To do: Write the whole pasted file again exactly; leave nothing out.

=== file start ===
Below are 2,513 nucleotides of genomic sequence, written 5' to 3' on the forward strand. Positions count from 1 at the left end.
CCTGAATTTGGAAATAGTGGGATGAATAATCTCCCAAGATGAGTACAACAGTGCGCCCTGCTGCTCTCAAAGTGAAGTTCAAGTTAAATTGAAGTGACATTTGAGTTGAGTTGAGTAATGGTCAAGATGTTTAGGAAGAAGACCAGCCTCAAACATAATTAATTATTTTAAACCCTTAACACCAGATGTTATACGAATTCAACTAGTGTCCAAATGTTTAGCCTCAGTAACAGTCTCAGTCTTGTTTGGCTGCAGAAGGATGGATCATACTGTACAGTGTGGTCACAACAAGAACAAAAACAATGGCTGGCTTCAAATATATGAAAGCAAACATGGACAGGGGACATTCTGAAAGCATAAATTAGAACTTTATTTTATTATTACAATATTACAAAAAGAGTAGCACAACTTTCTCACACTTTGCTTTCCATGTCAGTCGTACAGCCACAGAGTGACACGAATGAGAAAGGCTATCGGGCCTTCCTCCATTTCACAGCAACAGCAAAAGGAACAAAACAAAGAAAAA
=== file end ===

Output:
Below are 2,513 nucleotides of genomic sequence, written 5' to 3' on the forward strand. Positions count from 1 at the left end.
CCTGAATTTGGAAATAGTGGGATGAATAATCTCCCAAGATGAGTACAACAGTGCGCCCTGCTGCTCTCAAAGTGAAGTTCAAGTTAAATTGAAGTGACATTTGAGTTGAGTTGAGTAATGGTCAAGATGTTTAGGAAGAAGACCAGCCTCAAACATAATTAATTATTTTAAACCCTTAACACCAGATGTTATACGAATTCAACTAGTGTCCAAATGTTTAGCCTCAGTAACAGTCTCAGTCTTGTTTGGCTGCAGAAGGATGGATCATACTGTACAGTGTGGTCACAACAAGAACAAAAACAATGGCTGGCTTCAAATATATGAAAGCAAACATGGACAGGGGACATTCTGAAAGCATAAATTAGAACTTTATTTTATTATTACAATATTACAAAAAGAGTAGCACAACTTTCTCACACTTTGCTTTCCATGTCAGTCGTACAGCCACAGAGTGACACGAATGAGAAAGGCTATCGGGCCTTCCTCCATTTCACAGCAACAGCAAAAGGAACAAAACAAAGAAAAA